Developing Your Presentation

You may have already started thinking about what you would like to say to the students at your high school as soon as you heard about The Homecoming Project. Your head may be flooded with questions: “What do these kids need to hear?” “What’s the first thing I should say?” “What happens if they don’t have any questions?” If you’re like most speakers, you’re probably both nervous and excited as you think about giving a short speech for a group of teenagers.

Don’t worry… the basics of crafting a Homecoming Project speech are easy. All you have to do is remember.

To begin, take a few minutes and sit down at your computer or grab a pad of paper and start writing your story.

  • Were you in the closet during high school? Did you feel afraid that your “secret” would come out? What did you do to make people think you were straight? Tell a story about how you hid your sexuality from your friends and family. What did you wish someone had told you when you were a teenager during that difficult time? The Homecoming Project is your opportunity to say to students what you wish someone had said to you!
  • Were you “out” during high school? What was it like for everyone at school to know something so intimate about you? How did your friends and family react (either positively or negatively) when you came out? Tell a story about either a person who gave you confidence or a situation that made you afraid. Now that you’re older and wiser, what perspective can you share through the Homecoming Project that will make high school easier for a new generation of “out” teenagers?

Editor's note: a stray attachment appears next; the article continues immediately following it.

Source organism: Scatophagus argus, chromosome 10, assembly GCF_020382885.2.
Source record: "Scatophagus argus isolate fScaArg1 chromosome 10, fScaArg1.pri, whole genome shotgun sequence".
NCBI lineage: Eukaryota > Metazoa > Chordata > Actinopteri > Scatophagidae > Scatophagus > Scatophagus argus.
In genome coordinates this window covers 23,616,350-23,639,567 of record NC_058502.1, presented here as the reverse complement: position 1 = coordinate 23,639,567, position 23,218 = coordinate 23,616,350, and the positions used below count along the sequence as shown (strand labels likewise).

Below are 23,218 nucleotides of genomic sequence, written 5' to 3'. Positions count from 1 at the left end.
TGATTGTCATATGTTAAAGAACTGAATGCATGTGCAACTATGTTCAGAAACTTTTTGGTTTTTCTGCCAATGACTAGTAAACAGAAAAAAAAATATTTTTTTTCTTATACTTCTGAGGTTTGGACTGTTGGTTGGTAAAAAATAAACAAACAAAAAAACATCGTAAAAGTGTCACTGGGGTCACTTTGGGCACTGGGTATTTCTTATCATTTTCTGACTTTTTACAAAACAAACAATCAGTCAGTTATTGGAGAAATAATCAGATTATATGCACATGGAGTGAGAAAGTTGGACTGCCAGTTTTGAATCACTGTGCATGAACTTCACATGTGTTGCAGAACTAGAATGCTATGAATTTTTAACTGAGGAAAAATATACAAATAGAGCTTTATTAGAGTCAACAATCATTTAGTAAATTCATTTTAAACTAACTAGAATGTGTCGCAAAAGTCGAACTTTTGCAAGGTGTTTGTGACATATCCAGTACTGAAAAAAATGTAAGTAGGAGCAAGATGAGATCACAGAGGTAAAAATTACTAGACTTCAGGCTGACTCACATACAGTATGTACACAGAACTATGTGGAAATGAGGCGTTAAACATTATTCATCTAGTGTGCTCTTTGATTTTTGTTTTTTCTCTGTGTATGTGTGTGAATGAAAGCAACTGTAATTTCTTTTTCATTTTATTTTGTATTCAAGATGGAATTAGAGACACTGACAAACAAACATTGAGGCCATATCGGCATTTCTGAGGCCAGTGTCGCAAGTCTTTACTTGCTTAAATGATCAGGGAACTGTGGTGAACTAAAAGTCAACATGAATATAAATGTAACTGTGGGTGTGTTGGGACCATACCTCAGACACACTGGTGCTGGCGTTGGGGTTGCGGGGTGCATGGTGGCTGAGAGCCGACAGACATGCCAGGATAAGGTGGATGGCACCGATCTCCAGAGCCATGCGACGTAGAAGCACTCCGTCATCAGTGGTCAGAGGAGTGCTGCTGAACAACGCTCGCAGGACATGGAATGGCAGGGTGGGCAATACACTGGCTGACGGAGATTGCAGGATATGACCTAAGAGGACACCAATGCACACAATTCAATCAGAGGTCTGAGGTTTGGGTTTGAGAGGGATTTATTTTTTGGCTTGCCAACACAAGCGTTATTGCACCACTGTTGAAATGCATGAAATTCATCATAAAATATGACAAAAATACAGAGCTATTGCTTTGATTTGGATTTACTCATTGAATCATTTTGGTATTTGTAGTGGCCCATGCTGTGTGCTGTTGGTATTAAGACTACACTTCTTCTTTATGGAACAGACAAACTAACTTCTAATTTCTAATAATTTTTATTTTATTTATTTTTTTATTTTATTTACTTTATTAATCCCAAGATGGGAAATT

• What has happened since you graduated? How did life change after high school? Did you go to college or plunge into the working world? What’s it like to be “out” as an adult? Tell a story about either the freedoms or struggles of being an out LGBT person in the “real world.” Use your story to show kids both triumphs and struggles. Paint an honest picture of what waits just around the bend.

Click here for a full speaker’s guide, including more tips about building your presentation and facilitating the question/answer time.

As you craft your presentation, remember that the purpose of your Homecoming Project is to share your story. Although there are many issues and topics that you may be passionate about (marriage equality, bullying, Don’t Ask Don’t Tell, etc.), the Homecoming Project is not a platform for political or social agendas. Instead, your Homecoming Project presentation should focus on telling your story in a way that helps students find hope and encouragement.

Need some inspiration? Read this quote from a student that attended a recent Homecoming Project:

“I was inspired by the speaker’s story. I feel that his experience could really help someone in a similar situation and it is interesting to hear how he felt while he was going through it. It is sad to know that there are people in the world who are afraid to be themselves, whether it be because of their sexuality or something else. However, with people like him working and fighting for gay rights, we could someday live in a world where no one is ashamed of who they are.”

View a sample Homecoming Project presentation.

Now that it’s almost time for your Homecoming Project, consider these important “Day of Your Presentation” tips.

Do you need help with this stage of your Homecoming Project?
Call us at (212) 651-4231 or email Tom Hernandez